Build an Antique-Style Post-and-Beam Shed with Modern Construction Details
Sturdy metal hardware takes the place of traditional, time-consuming timber-frame joinery in this contemporary take on the classic storage shed.
Synopsis: In this excerpt from his book Building Sheds (The Taunton Press, 2016), Joseph Truini gives instructions for building a modern post-and-beam shed with a conventionally framed 2×6 floor, assembled with metal fasteners called T-Rex connectors from Connext Post and Beam. He describes three jigs that help frame the shed, and then explains the process of raising the frame, siding the shed, and installing windows and doors. Illustrations give details of the frame and door assembly.
Unlike in a traditional post-and-beam structure, there’s not a single scarf joint or mortise-and-tenon joint in this whole shed. Built on a conventional 2×6 floor, the frame is assembled with metal fasteners called T-Rex connectors. Each connector’s flange is screwed to a supporting member, and its leg slides into a post or beam with a slot cut to receive it. These joints are held together with aluminum pins. This modern construction method might not impress timber-frame purists, but it does provide a quick and strong way to build a beautiful post-and-beam structure. While it’s attractive on the outside, what makes this build truly special is what’s visible on the inside: an exposed frame of large white-pine timbers that would warm the heart of any barn builder.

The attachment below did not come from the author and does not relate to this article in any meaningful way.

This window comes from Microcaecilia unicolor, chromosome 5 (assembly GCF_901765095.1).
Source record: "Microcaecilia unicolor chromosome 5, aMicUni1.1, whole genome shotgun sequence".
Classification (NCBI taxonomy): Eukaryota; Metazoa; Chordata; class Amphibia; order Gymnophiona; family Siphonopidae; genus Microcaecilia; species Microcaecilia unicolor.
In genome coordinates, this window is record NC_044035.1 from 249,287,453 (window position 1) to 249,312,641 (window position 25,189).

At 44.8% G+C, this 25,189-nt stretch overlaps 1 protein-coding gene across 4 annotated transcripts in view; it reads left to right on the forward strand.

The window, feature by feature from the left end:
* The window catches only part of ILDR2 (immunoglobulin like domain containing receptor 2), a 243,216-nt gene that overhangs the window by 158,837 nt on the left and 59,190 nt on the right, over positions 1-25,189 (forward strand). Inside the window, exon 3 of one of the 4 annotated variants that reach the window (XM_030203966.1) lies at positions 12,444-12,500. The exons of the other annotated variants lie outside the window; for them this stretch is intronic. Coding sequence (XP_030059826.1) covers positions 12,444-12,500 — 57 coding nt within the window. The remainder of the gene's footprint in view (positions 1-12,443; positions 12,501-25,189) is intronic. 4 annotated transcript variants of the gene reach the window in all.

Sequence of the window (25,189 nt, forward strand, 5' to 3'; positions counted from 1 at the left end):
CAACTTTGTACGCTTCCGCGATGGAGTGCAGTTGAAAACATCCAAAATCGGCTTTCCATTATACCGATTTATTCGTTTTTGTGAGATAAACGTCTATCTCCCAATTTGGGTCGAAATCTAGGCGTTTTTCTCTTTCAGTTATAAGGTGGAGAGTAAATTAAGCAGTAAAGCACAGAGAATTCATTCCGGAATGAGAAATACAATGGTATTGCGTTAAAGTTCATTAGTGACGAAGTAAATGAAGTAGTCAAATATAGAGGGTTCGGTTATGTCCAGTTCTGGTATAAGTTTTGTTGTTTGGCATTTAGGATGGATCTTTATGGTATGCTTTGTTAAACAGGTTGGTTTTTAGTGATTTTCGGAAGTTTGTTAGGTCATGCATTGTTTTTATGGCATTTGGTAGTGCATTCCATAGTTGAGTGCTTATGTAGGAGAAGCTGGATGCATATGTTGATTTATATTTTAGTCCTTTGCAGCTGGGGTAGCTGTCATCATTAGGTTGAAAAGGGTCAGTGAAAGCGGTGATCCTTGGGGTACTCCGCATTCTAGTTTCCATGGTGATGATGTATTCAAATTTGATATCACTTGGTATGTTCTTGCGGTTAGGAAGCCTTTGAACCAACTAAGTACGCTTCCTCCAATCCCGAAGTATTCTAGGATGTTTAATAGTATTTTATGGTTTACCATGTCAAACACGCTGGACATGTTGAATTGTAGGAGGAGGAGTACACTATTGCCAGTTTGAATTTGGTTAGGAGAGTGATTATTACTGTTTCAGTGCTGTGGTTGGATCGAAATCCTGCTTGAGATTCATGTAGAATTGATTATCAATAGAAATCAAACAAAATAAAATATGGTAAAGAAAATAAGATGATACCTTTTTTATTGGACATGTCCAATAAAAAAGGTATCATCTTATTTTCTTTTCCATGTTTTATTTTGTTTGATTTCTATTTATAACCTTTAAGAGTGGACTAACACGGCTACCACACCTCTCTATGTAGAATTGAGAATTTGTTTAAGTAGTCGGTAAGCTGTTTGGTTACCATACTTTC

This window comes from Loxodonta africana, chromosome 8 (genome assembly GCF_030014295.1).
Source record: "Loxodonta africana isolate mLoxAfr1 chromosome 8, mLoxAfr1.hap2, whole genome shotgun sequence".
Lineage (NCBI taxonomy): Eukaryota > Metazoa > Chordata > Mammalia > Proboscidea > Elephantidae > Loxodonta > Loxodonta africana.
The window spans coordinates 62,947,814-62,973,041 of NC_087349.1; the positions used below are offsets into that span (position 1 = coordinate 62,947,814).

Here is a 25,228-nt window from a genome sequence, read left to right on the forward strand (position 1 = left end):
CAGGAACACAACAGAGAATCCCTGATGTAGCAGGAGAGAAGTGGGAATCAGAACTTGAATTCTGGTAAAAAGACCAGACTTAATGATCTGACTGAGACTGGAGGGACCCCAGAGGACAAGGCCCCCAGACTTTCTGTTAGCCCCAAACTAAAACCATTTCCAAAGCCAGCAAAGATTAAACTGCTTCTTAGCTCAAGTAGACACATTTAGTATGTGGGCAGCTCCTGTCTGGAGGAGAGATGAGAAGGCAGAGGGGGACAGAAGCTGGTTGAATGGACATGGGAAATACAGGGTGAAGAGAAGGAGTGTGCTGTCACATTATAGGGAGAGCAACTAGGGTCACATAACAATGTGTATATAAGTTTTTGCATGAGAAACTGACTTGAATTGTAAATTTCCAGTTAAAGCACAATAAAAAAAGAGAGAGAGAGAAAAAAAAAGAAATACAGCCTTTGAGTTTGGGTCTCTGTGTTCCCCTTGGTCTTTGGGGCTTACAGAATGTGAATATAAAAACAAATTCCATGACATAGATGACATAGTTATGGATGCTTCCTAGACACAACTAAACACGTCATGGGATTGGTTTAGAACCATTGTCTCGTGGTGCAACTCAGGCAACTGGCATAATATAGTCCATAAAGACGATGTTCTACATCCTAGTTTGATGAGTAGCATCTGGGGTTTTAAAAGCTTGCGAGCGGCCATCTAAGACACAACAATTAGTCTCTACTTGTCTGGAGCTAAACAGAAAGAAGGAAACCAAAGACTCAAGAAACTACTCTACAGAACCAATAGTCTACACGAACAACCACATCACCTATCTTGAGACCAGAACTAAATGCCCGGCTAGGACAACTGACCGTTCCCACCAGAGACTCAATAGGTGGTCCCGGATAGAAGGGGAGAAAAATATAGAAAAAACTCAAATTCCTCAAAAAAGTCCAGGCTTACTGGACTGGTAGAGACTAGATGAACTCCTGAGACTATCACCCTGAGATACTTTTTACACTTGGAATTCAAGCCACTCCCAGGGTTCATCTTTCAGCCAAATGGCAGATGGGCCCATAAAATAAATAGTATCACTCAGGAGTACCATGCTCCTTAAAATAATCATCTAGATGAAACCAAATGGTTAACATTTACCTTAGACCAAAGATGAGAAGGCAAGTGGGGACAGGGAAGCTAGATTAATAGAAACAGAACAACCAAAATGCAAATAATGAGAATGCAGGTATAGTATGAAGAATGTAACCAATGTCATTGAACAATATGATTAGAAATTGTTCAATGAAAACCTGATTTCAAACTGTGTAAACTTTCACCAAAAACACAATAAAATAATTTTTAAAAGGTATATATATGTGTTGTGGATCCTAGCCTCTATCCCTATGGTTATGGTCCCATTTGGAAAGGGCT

The timber frame
This spacious 14-ft. by 20-ft. post-and-beam shed melds traditional architecture with modern building methods, resulting in a timberframe building that goes up surprisingly fast. The floor is framed fairly conventionally with 2x lumber (see inset), and topped by a frame of rough-sawn, full-dimension 6×6 posts, 6×10 beams, and 4×8 rafters, with a few other sizes mixed in for girts, plates, and bracing. The walls are braced with diagonal 4x5s, and the window and door openings are framed with 4x4s and 4x5s. All of the timbers are white pine, sourced from a local sawmill. Other species of wood can work just as well, although most are heavier.
All the metal connectors, building plans, and jigs needed to erect a post-and-beam frame can be purchased through Connext Post and Beam (ctpostandbeam.com). T-Rex connectors are available for various sizes of posts and beams, including both rough-sawn lumber and standard nominal lumber.
Raise the frame
The 6×6 posts attach directly to the floor framing, and support an overhead framework of horizontal timbers: two 6×10 plate beams that span the length of the barn (the ends of the plate beams overhang the end posts by 2 in.), three 6×10 crossbeams that run perpendicular to the plate beams, and three 6×6 joists that fit between two crossbeams to frame the loft. a dozen 4×8 rafters spaced 44 in. apart—flanked by 4×6 fly rafters on the gable ends—come together along with a 2×10 ridge to form the gable roof.
From Fine Homebuilding #284
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